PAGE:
DOG Grooming Tips-Easy to do!
Canine Grooming Tips by Dr. Jane from Life’s Abundance
No one likes a bad hair day … and that includes your dog. Just like with humans, the skin is the largest organ of a dog’s body. Every day, their skin and coats are exposed to UV rays, pollution, infectious agents, drying heat or wind. Because it can contribute to a dog’s overall health, grooming should be an essential part of companion animal care. While bathing a dog, I think all of us have experienced getting wetter than your dog, being interrupted by phone calls, or, worst of all, a sudsy canine tearing off, leaving a wet, sudsy trail behind him. As a veterinarian with a good deal of grooming experience, I can tell you that planning ahead can reduce unwanted problems and stress, so here are a handful of my best tips.
BEFORE THE GROOMING SESSION
Unfortunately, bathing can be stressful for some dogs, as some just tolerate it better than others. For those pups who are particularly skiddish, consider brewing some chamomile tea to calm your dog. Thirty minutes before you bathe, give your dog a cooled cup of chamomile tea with honey, (and yourself) followed by a dog treat that’s rich in carbohydrates, like our Antioxidant Health Bars. The carbohydrates will help deliver the calming tea straight to your dog’s brain. Better yet, you can both sit down with some tea and play soothing music, to set a calming tone for your upcoming grooming session. You can also give your dog tea during the grooming session. As we’ve already mentioned, just make sure the tea has cooled off (no hotter than room temperature).
I recommend the use of a grooming apron with pockets that covers you from chest to mid-thighs, to protect your clothes. While you can always put your clothes in the laundry later, dog hair can be difficult to remove from a washing machine. A full apron not only protects your clothes, in the pockets you can keep treats, shampoo, conditioner and a brush. The treats you choose must smell appealing to your dog – like our Tasty Rewards Training Treats – and keeping them in your apron pockets will leave your hands free for grooming.
If your dog is of a long-haired breed, (Barbara has a cockapoo) brush with a fine-tooth comb prior to bathing, so you don’t have to contend with knots while shampooing, potentially making a bad problem worse.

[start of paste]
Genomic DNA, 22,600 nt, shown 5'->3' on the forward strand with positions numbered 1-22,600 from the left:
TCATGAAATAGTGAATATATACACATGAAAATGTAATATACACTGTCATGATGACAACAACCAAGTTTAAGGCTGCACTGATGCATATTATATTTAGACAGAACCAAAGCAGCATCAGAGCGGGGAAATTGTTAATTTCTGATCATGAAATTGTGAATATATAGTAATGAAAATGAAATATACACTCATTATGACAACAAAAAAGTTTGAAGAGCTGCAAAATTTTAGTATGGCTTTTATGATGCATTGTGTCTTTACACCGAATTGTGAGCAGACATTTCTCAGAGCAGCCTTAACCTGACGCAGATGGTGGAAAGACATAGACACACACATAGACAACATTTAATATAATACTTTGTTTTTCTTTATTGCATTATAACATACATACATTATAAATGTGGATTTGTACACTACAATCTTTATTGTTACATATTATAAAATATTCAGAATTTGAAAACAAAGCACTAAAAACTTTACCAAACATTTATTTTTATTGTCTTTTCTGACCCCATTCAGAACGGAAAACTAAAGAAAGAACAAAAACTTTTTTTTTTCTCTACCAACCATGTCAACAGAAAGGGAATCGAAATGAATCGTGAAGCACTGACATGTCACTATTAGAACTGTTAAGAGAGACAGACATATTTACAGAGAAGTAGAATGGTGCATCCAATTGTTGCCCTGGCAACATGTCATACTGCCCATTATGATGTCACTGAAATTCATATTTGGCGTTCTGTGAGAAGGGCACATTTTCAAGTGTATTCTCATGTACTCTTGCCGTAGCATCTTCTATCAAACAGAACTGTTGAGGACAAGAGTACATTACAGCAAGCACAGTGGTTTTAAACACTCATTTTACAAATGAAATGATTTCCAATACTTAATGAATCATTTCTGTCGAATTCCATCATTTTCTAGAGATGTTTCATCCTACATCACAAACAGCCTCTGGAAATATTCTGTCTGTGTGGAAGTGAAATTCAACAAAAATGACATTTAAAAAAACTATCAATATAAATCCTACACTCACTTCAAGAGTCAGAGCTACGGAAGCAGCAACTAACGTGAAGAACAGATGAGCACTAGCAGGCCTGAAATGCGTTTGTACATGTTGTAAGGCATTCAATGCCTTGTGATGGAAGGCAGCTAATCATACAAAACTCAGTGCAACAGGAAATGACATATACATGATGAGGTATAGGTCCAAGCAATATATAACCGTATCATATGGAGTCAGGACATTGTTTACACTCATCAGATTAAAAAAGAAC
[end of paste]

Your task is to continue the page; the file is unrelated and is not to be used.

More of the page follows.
DURING THE GROOMING SESSION
Whether you bathe your dog in the tub or the backyard, sit on a low stool to prevent stress or injury to your back and knees. If you’re outside, I advise that you use a six-foot leash. Tie it around your waist or hook it on your belt to free up your hands and prevent your dog from slipping away for a sudsy romp.
If you’re using water from an outdoor hose, keep in mind that, while it might be warm outside, the water will feel cold to your dog, not always without substantial discomfort. If at all possible, use tepid water, either by running extension hoses from the sink in your house, or simply bathe your dog indoors in a tub.
When you apply the shampoo, make small circles with a hairbrush with plastic nubs to distribute the shampoo evenly through the hair and onto the skin. This will also exfoliate the skin and allow the herbs in the shampoo to penetrate the skin. Leave the shampoo on for about three minutes, but don’t allow it to dry as this can irritate the skin. Our Revitalizing Shampoo suds well, rinses easily, and features rosemary to help increase blood flow, ultimately contributing to healthier skin and hair.
Most animals really don’t enjoy having their heads washed, so I suggest that you simply wet the head using a wash cloth. That way, you’ll be sure to prevent shampoo from entering the eyes or ears, making the entire experience more enjoyable for your canine companion.
AFTER THE GROOMING SESSION
I recommend towel drying your dog versus using a blowdryer, which can excessively dry or even burn skin, and frighten some dogs with the sound. The best method for towel drying is by patting rather than using a circular motion, which can often lead to matting. BE careful!
In most cases, you’ll be able to see an immediate change in your dog’s appearance following a bath. You’ll know that you’re using a high quality shampoo when your dog has a shinier, fuller coat, less dander and no more “doggie smell”. With moisture-activated odor neutralizers, our Revitalizing Shampoo features antioxidants and organic extracts of rosemary and sage, nutritive herbs that penetrate into the hair shaft and promote coat health. Also included are kiwi and mango essences, selected because they too enhance the health of the skin, as well as leaving your dog’s coat smelling clean and fresh.
You should not bathe your dog more often than every two-to-three weeks. If your dog’s coat could do with some freshening in between baths, use Bath Fresh Mist to neutralize odors and condition the skin and coat. This product is so simple to use … just spray and brush into in the coat. You will love the aroma and your dog will love the attention!
And what about you? Do you have any “must-know” grooming tips that you’d like to share with your fellow blog readers? Be sure to leave your thoughts in the comments section below.
Thank you for all you do to make the world a better place for companion animals!
Dr. Jane Bicks